It was sixty seven years ago that Pandit Jawaharlal Nehru spoke those memorable words, words that will echo in eternity. The vision that Nehru laid out, one that successive Prime Ministers have tried to work towards was “to build up a prosperous, democratic and progressive nation, and to create social, economic and political institutions which will ensure justice and fullness of life to every man and woman”.
The question we must ask ourselves is whether the promises made, all those decades ago, have been upheld. How have we fared as a nation?
Consider what has been accomplished. After decades of languishing at what has been called the ‘Hindu rate of growth’, the reforms implemented in the early 90s, unleashed forces that led to a paradigmatic transformation of the economy. Per capita income, which was growing at a pace that can at best be described as glacial, rose sharply. Recent data seems to suggest that India is now the third largest economy in the world. Absolute poverty, whichever definition one may choose to use, has over the last two decades come down dramatically. The literacy rate in India, when the British rule ended, was roughly 12 per cent. Today it stands at 74 per cent. Crude death rate has declined from 25.1 in 1951 to 7.6 in 2005. Infant mortality rate fell from 146 to 58. Life expectancy at birth for females which was 36.2 in 1951 has now risen to 67.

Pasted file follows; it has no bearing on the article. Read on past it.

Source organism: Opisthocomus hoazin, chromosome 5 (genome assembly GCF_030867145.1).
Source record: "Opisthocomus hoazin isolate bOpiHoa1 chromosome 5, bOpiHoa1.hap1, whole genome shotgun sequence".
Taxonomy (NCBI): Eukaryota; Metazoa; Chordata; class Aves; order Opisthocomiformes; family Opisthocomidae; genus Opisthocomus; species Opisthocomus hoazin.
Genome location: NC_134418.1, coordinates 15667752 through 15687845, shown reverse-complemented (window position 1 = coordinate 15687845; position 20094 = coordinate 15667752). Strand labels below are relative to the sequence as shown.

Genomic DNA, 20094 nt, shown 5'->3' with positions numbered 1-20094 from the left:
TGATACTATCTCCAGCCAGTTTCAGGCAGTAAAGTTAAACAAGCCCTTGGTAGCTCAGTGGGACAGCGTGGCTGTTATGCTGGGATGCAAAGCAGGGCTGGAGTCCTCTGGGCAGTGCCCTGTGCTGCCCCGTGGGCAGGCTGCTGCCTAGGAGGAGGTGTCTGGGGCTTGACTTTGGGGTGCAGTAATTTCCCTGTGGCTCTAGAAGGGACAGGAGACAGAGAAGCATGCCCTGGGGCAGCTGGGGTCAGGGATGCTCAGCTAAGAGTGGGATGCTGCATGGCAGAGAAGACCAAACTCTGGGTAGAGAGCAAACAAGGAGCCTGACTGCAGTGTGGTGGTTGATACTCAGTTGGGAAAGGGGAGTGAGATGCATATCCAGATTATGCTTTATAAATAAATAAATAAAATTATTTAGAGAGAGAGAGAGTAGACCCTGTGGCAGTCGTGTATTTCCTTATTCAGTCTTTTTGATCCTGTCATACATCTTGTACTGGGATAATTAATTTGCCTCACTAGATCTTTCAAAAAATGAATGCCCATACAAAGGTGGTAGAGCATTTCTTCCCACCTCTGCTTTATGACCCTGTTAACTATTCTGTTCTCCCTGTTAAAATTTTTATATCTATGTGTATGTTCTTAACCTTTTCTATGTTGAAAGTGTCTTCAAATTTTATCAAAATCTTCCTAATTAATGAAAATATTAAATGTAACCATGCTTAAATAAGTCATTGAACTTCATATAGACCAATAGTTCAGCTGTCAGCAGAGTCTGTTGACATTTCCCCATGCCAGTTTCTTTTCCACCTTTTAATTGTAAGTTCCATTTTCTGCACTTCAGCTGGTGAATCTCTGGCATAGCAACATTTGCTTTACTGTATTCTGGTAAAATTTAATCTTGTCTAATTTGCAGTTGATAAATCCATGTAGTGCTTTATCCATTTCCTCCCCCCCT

While the tremendous improvement on various economic parameters is undeniable, progress on others has been far from satisfactory. India ranks 135 on the human development index. A large section of the population still does not have access to clean drinking water, hygienic sanitation facilities, proper health care and education facilities. With a new government in power, one with the strongest mandate in decades, one hopes that the vision it articulates reaffirms and delivers on the pledge taken decades ago.